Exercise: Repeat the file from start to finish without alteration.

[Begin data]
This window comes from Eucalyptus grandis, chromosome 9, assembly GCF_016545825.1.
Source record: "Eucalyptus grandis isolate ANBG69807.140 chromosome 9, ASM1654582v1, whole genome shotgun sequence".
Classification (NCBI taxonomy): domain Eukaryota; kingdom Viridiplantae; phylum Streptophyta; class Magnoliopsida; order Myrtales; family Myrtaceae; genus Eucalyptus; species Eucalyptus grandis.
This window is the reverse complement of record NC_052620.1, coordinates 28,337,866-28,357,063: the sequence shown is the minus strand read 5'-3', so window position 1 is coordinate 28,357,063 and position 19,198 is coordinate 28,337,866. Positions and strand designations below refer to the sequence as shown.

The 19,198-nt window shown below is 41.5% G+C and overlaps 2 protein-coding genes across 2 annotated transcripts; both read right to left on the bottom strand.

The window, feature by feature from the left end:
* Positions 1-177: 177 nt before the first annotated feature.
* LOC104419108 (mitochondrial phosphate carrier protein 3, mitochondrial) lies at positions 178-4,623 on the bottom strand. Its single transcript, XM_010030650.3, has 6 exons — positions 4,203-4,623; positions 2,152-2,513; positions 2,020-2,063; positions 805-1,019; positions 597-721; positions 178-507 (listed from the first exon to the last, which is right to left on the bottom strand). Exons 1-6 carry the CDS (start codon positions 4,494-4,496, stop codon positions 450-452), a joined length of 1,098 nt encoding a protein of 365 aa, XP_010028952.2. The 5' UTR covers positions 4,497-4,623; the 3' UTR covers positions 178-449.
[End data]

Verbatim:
This window comes from Eucalyptus grandis, chromosome 9, assembly GCF_016545825.1.
Source record: "Eucalyptus grandis isolate ANBG69807.140 chromosome 9, ASM1654582v1, whole genome shotgun sequence".
Classification (NCBI taxonomy): domain Eukaryota; kingdom Viridiplantae; phylum Streptophyta; class Magnoliopsida; order Myrtales; family Myrtaceae; genus Eucalyptus; species Eucalyptus grandis.
This window is the reverse complement of record NC_052620.1, coordinates 28,337,866-28,357,063: the sequence shown is the minus strand read 5'-3', so window position 1 is coordinate 28,357,063 and position 19,198 is coordinate 28,337,866. Positions and strand designations below refer to the sequence as shown.

The 19,198-nt window shown below is 41.5% G+C and overlaps 2 protein-coding genes across 2 annotated transcripts; both read right to left on the bottom strand.

The window, feature by feature from the left end:
* Positions 1-177: 177 nt before the first annotated feature.
* LOC104419108 (mitochondrial phosphate carrier protein 3, mitochondrial) lies at positions 178-4,623 on the bottom strand. Its single transcript, XM_010030650.3, has 6 exons — positions 4,203-4,623; positions 2,152-2,513; positions 2,020-2,063; positions 805-1,019; positions 597-721; positions 178-507 (listed from the first exon to the last, which is right to left on the bottom strand). Exons 1-6 carry the CDS (start codon positions 4,494-4,496, stop codon positions 450-452), a joined length of 1,098 nt encoding a protein of 365 aa, XP_010028952.2. The 5' UTR covers positions 4,497-4,623; the 3' UTR covers positions 178-449.